How Should Investors React To Methanex's (TSE:MX) CEO Pay?

Simply Wall St
·4-min read

This article will reflect on the compensation paid to John Floren who has served as CEO of Methanex Corporation (TSE:MX) since 2013. This analysis will also look to assess whether the CEO is appropriately paid, considering recent earnings growth and investor returns for Methanex.

See our latest analysis for Methanex

How Does Total Compensation For John Floren Compare With Other Companies In The Industry?

At the time of writing, our data shows that Methanex Corporation has a market capitalization of CA$3.1b, and reported total annual CEO compensation of CA$5.9m for the year to December 2019. We note that's a decrease of 8.8% compared to last year. While this analysis focuses on total compensation, it's worth acknowledging that the salary portion is lower, valued at CA$952k.

For comparison, other companies in the same industry with market capitalizations ranging between CA$1.3b and CA$4.3b had a median total CEO compensation of CA$7.2m. So it looks like Methanex compensates John Floren in line with the median for the industry. What's more, John Floren holds CA$5.0m worth of shares in the company in their own name, indicating that they have a lot of skin in the game.




Proportion (2019)









Total Compensation




Talking in terms of the broader industry, salary and other compensation roughly make up 50% each, of the total compensation. In Methanex's case, non-salary compensation represents a greater slice of total remuneration, in comparison to the broader industry. If non-salary compensation dominates total pay, it's an indicator that the executive's salary is tied to company performance.


A Look at Methanex Corporation's Growth Numbers

Over the last three years, Methanex Corporation has shrunk its earnings per share by 49% per year. In the last year, its revenue is down 31%.

The decline in EPS is a bit concerning. This is compounded by the fact revenue is actually down on last year. It's hard to argue the company is firing on all cylinders, so shareholders might be averse to high CEO remuneration. Historical performance can sometimes be a good indicator on what's coming up next but if you want to peer into the company's future you might be interested in this free visualization of analyst forecasts.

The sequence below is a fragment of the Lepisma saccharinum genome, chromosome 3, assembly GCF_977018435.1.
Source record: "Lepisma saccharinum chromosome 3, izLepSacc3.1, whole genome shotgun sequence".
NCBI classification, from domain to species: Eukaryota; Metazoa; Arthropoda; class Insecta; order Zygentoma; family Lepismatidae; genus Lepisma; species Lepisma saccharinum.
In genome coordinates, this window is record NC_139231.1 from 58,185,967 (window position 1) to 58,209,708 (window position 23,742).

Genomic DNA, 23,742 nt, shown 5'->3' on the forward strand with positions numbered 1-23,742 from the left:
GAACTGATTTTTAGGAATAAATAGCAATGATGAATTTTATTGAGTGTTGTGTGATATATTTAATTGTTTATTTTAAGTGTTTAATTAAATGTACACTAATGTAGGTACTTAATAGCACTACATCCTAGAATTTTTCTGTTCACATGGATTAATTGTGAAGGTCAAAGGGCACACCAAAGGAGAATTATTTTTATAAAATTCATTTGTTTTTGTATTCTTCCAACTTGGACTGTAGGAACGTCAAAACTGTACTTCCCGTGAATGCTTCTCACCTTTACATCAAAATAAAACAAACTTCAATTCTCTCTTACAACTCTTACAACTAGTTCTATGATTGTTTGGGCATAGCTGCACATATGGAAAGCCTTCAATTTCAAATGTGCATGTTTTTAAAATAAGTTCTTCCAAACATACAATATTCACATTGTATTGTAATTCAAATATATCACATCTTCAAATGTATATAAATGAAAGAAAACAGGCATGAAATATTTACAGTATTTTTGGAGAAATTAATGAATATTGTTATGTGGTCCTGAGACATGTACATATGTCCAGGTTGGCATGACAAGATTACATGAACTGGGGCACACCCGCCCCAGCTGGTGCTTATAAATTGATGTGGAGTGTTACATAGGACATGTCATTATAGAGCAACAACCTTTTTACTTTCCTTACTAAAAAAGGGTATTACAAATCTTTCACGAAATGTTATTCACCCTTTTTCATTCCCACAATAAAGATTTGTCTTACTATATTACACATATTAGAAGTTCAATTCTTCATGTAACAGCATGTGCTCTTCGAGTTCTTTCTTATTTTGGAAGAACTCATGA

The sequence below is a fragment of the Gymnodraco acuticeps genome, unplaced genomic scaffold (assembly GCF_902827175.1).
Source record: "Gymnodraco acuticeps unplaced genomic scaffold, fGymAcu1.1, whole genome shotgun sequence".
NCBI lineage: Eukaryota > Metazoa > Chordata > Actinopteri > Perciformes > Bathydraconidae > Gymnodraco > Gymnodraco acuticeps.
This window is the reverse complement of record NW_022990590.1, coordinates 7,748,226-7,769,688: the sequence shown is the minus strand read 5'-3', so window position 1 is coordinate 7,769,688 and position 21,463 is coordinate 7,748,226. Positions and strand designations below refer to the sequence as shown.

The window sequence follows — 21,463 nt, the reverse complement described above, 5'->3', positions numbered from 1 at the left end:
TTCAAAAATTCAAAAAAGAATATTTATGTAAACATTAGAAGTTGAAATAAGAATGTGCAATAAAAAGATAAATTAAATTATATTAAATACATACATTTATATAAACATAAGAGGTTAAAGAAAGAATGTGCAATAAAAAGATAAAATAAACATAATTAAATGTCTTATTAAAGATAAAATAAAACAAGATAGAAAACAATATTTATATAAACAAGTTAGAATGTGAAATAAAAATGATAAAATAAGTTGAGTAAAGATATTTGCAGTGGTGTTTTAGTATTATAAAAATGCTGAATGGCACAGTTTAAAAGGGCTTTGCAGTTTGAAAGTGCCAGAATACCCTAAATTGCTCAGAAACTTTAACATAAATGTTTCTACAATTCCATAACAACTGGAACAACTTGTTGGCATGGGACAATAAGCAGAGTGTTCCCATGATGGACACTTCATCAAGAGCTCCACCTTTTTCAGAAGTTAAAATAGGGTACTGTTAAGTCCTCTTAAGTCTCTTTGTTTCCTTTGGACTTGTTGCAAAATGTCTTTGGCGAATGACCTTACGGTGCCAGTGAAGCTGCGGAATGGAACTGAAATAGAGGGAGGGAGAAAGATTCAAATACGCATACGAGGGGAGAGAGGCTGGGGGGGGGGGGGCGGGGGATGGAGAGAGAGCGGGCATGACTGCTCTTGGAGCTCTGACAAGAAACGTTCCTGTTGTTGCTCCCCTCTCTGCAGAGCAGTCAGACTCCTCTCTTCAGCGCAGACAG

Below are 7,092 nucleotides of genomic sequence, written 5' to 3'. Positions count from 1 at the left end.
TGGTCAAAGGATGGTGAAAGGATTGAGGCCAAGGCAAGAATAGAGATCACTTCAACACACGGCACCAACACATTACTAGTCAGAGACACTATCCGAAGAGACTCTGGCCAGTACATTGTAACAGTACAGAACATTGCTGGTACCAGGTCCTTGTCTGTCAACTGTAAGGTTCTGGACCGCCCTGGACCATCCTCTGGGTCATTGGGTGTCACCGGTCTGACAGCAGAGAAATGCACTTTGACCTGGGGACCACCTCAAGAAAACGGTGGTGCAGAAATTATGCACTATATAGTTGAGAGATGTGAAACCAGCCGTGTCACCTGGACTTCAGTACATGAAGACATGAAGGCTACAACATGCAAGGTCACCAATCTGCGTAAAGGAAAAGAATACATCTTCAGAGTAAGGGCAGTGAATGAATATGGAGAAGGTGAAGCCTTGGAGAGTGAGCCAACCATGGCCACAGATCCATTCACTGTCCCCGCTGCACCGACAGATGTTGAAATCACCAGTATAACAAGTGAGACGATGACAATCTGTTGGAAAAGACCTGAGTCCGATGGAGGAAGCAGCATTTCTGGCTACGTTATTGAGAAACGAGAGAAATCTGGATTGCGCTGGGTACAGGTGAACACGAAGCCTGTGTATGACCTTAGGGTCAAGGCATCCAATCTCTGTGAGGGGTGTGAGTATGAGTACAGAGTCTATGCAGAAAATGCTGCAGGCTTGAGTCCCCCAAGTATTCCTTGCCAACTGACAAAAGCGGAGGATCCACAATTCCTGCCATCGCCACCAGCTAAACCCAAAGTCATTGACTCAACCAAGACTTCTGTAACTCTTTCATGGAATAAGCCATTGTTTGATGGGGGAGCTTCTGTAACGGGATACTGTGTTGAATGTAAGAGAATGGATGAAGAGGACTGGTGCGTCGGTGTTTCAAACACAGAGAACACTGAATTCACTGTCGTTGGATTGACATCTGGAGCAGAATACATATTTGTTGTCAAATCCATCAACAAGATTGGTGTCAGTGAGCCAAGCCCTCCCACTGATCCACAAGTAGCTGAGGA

Has Methanex Corporation Been A Good Investment?

Since shareholders would have lost about 32% over three years, some Methanex Corporation investors would surely be feeling negative emotions. So shareholders would probably want the company to be lessto generous with CEO compensation.

In Summary...

As we touched on above, Methanex Corporation is currently paying a compensation that's close to the median pay for CEOs of companies belonging to the same industry and with similar market capitalizations. In the meantime, the company has reported declining EPS growth and shareholder returns over the last three years. It's tough to call out the compensation as inappropriate, but shareholders might not favor a raise before company performance improves.

We can learn a lot about a company by studying its CEO compensation trends, along with looking at other aspects of the business. We did our research and identified 2 warning signs (and 1 which makes us a bit uncomfortable) in Methanex we think you should know about.

Important note: Methanex is an exciting stock, but we understand investors may be looking for an unencumbered balance sheet and blockbuster returns. You might find something better in this list of interesting companies with high ROE and low debt.

This article by Simply Wall St is general in nature. It does not constitute a recommendation to buy or sell any stock, and does not take account of your objectives, or your financial situation. We aim to bring you long-term focused analysis driven by fundamental data. Note that our analysis may not factor in the latest price-sensitive company announcements or qualitative material. Simply Wall St has no position in any stocks mentioned.

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